This tiny peninsula has been the site of bitterly contested territorial struggles, meaning the Crimea hosts a vast wealth of historic sites, from Sudak’s Genoan fortress, Bakhchisaray’s Tatar palace and cave monastery, Alupka’s Vorontsov Palace (Churchill’s home during the Yalta conference), and Yalta’s Swallow’s Nest, Masandra Palace, and the Livadia Palace, where the famous Yalta Conference took place between Churchill, Roosevelt, and Stalin, where the leaders drew up the plans to divide Europe after the end of World War II.

Vorontsov Palace, Alupka, Ukraine
This was essentially Churchill’s hotel during the Yalta conference.

The Crimea is also home to enormous numbers of vacationing Russians and Ukrainians, and the beaches get packed in the summer, with parties (particularly Kazantip), live music, and vodka. Lots of vodka. You may very well stick around a little too long in the Crimea because you’ll be too hungover for morning sightseeing. But you probably won’t mind. The beaches are more rocky than sandy, but oh well.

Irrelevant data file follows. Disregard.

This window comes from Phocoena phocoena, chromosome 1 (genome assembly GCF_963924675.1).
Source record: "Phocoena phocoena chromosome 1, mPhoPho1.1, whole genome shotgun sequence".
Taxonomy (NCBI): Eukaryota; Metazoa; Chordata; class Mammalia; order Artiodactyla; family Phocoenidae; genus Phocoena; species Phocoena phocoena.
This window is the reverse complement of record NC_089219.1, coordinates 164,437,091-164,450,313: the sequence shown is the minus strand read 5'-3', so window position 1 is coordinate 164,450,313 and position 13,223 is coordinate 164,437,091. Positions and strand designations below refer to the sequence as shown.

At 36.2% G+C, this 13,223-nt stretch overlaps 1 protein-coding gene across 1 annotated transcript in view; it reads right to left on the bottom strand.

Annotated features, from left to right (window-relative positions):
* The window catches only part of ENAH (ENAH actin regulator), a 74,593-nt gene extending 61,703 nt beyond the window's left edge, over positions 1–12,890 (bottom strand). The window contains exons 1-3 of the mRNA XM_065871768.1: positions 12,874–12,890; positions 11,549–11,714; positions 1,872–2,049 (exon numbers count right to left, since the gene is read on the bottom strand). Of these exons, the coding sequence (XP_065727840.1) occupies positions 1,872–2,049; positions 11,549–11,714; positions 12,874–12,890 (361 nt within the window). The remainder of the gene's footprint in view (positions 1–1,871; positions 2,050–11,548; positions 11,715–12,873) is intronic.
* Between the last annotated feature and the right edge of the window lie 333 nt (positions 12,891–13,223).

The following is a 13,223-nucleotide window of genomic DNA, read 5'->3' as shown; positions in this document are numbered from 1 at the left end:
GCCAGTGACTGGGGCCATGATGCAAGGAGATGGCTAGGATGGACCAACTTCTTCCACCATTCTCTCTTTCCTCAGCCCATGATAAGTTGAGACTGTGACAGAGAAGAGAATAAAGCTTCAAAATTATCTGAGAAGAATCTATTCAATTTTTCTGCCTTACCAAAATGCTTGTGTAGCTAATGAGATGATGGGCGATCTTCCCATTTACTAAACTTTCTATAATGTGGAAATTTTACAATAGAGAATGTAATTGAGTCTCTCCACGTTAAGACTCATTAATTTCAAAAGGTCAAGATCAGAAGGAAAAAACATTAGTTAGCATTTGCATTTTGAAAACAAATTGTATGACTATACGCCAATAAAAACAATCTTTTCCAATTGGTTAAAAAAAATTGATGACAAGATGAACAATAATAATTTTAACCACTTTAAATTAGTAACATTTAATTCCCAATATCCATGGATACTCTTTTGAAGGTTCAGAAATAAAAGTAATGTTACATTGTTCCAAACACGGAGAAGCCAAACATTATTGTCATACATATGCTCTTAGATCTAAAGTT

Crimean beach, Ukraine
I keep telling you it’s gorgeous.

It’s definitely a good idea to see these sites as part of an organized tour. Endless tour companies operate in the more popular beach destinations, and take visitors all over the region. You can visit these sites yourself, but you’ll need to figure out transportation to and from these places, and tours are fairly cheap anyway. They’ll probably only be in Russian, but whatever. Also, you’ll notice that older Russian women wear heels when climbing mountains. Fun times!

4) Have some castle adventures

You might not think of Ukraine when you picture medieval castles and sword-filled battles, but that’s because you had a terrible history teacher. This region has been contested more times than the lottery.